The German garrison on the cliff top tried to fire down at their attackers and drop grenades on them, but close support from the destroyers USS Satterlee and HMS Talybont forced them to keep their heads down in the early stage. The Satterlee remained with the Rangers all day, ready to support them. The bravery and
skill of the first Rangers climbing the cliff enabled them to seize a foothold at the top. They were soon reinforced by others. To their surprise, they found that there were no large guns mounted in the battery. The guns were lying a little way inland and were soon dealt with.

  Rudder’s radio operator tried to send off the success signal ‘Praise the Lord’, but the radios were not working due to sea water. In any case it was too late. The delay in getting to their objective meant that the 5th Battalion of the Rangers, which had been waiting offshore ready to come in to reinforce them, assumed that the attack had failed. As a result they resorted to their alternative plan and landed on Omaha in support of the 116th Infantry, where Brigadier General Cota soon sent them forward to attack the bluffs.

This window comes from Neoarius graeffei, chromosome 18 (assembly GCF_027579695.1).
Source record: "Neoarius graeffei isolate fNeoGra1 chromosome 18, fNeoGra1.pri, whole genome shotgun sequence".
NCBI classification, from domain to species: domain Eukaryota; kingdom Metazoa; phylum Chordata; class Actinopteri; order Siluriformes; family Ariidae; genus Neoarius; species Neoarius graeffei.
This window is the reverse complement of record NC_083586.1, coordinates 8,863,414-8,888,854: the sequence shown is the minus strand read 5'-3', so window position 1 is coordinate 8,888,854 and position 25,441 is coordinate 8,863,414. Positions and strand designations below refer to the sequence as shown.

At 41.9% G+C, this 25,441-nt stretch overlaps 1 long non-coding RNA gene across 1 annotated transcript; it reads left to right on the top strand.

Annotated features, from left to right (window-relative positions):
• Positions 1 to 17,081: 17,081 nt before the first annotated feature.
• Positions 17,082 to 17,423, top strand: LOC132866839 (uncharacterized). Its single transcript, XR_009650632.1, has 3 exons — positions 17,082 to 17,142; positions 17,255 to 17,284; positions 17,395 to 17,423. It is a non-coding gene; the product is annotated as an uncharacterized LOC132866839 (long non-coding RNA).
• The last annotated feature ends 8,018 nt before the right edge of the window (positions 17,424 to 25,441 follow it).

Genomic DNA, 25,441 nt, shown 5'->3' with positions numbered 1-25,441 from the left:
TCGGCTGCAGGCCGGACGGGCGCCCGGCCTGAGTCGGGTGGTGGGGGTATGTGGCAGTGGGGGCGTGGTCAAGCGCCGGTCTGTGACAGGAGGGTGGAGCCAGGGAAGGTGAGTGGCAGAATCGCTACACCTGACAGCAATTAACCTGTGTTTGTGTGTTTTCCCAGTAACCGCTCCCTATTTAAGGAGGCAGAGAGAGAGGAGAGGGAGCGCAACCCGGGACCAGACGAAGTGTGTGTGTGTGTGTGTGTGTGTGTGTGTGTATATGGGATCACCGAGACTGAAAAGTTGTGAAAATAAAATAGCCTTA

The battalion of the German 916th Grenadier-Regiment on the Pointe du Hoc took even longer to communicate. The 352nd Infanterie-Division heard only at 08.19 hours that the Rangers had succeeded in scaling the cliffs. The fighting was to continue all that day and most of the next, as the 916th counter-attacked Rudder’s force again and again. The Rangers ran out of ammunition and armed themselves with German weapons taken from those they had killed. This was to prove a dangerous measure when a relief force eventually arrived.

  Not far from the first large landing craft, which was still ablaze, Cota chose a section of the sea wall with a mound five yards beyond. He told a soldier with a Browning automatic rifle to keep German heads down on the bluff above. He then supervised the placing of Bangalore torpedoes under the barbed-wire entanglement. Cota had also told Lieutenant Colonel Max Snyder of the 5th Rangers to blow similar gaps, advance inland and then swing round westwards to attack the German fortifications at Pointe et Raz de la Percée.